How to Empower Contact Centre Agents by Embracing Individuality
Author: Dana Averbouch, NICE
As an industry we can get caught up in the higher level debate about KPS, NPS and other important metrics, but lose sight of the fact that every seat that is occupied in the contact centre is a person, with their own unique strengths, weaknesses, attitudes toward work/life balance and ambitions. If we want to bring the very best out of these individuals and retain their services, then we need to be able to embrace their uniqueness and use their specific skills to make better, more engaging and productive interactions with customers.
Of course, every Contact Centre Manager, Forecaster and Team Leader working in across large and multiple sites knows this. The problem is how to manage it with limited resources. Hence why in many agents are still given uniform training programs to follow, in an attempt to improve performance scores and drive quality standards. But just like the customers they serve, agents too can benefit from the personal touch.
The good news is that there is a big change taking place in the field of Workforce Optimization with the introduction of what is being referred to as Adaptive Workforce Optimisation. It presents a new automated approach to coaching, training and scheduling, that takes in to account agent personalities and individual requirements.
Just as contact centres have recognised the mass of data they are collecting about customers, the same is true of their agents. Systems that are now commonplace in many contact centres such as VoC, Performance Management, speech and desktop analytics etc., are constantly capturing and storing masses of information about agents regarding their preferences (shift schedule, personal goals, incentives, development), attributes (articulate, personable, patient, knowledgeable etc.) and metrics (NPS, CSAT, FCR, compliance and attendance etc.).
Adaptive Workforce Optimisation is able to intelligently pool all of this data, analyse and correlate it, and build ‘personas’ for each agent, establishing a model that accurately predicts their individual needs, in order to deliver personalised training and improve his or her performance.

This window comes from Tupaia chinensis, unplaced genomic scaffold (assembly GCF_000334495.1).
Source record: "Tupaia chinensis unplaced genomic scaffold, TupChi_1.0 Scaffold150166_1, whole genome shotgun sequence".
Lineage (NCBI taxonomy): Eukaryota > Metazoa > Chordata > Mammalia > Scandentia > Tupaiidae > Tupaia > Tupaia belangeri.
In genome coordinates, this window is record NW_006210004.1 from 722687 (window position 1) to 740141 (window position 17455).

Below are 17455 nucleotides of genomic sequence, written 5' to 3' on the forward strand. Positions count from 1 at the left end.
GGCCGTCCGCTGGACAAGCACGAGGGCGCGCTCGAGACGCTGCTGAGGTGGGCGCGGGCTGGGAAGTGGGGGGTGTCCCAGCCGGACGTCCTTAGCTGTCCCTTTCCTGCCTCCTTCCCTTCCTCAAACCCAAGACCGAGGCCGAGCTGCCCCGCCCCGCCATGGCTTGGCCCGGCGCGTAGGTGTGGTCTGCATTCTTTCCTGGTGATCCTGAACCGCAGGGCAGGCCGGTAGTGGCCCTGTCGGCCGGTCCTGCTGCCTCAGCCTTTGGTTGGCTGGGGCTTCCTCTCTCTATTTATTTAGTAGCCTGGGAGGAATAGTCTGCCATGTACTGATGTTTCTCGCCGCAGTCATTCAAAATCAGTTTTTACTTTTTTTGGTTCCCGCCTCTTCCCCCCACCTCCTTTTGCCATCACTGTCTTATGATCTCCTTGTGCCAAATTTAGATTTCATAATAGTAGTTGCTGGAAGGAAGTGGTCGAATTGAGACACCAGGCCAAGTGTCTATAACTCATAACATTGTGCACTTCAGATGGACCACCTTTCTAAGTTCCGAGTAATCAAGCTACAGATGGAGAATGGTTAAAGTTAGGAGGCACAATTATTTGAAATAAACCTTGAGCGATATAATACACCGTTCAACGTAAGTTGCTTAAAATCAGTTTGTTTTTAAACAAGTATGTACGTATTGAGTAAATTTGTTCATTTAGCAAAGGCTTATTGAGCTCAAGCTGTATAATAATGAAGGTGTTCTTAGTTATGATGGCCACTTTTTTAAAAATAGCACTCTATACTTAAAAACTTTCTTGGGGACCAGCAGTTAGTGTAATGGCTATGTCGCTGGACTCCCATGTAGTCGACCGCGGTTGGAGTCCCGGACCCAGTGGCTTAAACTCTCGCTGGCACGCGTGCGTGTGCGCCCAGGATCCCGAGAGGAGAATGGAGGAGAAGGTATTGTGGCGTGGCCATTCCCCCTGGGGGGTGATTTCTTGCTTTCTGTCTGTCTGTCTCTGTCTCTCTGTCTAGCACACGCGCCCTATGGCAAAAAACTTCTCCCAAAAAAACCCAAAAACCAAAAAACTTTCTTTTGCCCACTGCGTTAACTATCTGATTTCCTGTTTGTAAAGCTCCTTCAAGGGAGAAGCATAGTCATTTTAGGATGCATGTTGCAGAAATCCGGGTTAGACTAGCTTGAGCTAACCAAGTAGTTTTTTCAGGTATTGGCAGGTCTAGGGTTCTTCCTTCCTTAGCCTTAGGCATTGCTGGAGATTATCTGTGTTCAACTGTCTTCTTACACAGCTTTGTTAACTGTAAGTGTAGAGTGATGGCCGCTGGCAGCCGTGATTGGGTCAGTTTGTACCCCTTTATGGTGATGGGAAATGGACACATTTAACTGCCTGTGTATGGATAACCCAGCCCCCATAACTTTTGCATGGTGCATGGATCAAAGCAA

Here is an example of how it works in practise….
Jane is a millennial graduate starting out in her contact centre career in sales and service, while Jack is from generation X and has been doing the job for some time and has ideas of promotion to a Supervisor role. Jane has low customer satisfaction (CSAT) scores and Jack is underperforming on his first call resolution (FCR). Taking the more traditional approach to agent management used in many large scale contact centres, Jane and Jack would receive one size fits all training.
Adaptive Workforce Optimisation provides a far more personalised development program, with training and recommendations that are fine-tuned to their individual development needs and also their longer term career objectives.
This system automatically determines that because Jane is beginning a career in sales and service, she needs more self-assessment opportunities to improve her CSAT scores, along with peer coaching. She is also scheduled for afternoon shifts where she performs better and is given real-time guidance (actions and information during an interactions) to help fine tune her ability to identify cross and up-sell opportunities.
Meanwhile, the more experienced Jack is also provided with self-assessment opportunities but these are tightly focused on those that resulted in a repeat call, to help improve his FCR. He also receives real-time guidance to help with his tendency to talk too fast, and unlike Jane, he performs better in the morning, so this is when his shifts are scheduled.
Being able to understand what makes every agent tick in this way has many benefits for the contact centre. Agents such as Jane and Jack will feel more valued in a role that fits both professional and personal needs, which in turn should have a positive impact on the age old problem of churn. Conversations with customers become more natural and engaging as agents have more freedom to express their personality, while customer satisfaction rises as agents are better able to meet their expectations.
What is more, Adaptive Workforce Optimisation can have a valuable role in the recruitment process, informing which persona type are best suited to certain roles and responsibilities within the contact centre.
The interest surrounding Adaptive Workforce Optimisation is well founded. Contact centres have become adept at focusing on people, personality and personalisation from a customer perspective, knowing it makes them happier and more inclined to stay loyal for longer. Now, they have the opportunity to do the same with their most valuable assets – their agents.
For more information about Adaptive Workforce Optimisation, you can watch a recorded webinar hosted by Jim Davies, Senior Analyst at Gartner, entitled The Impact of the Agent Persona on Adaptive Workforce Optimisation.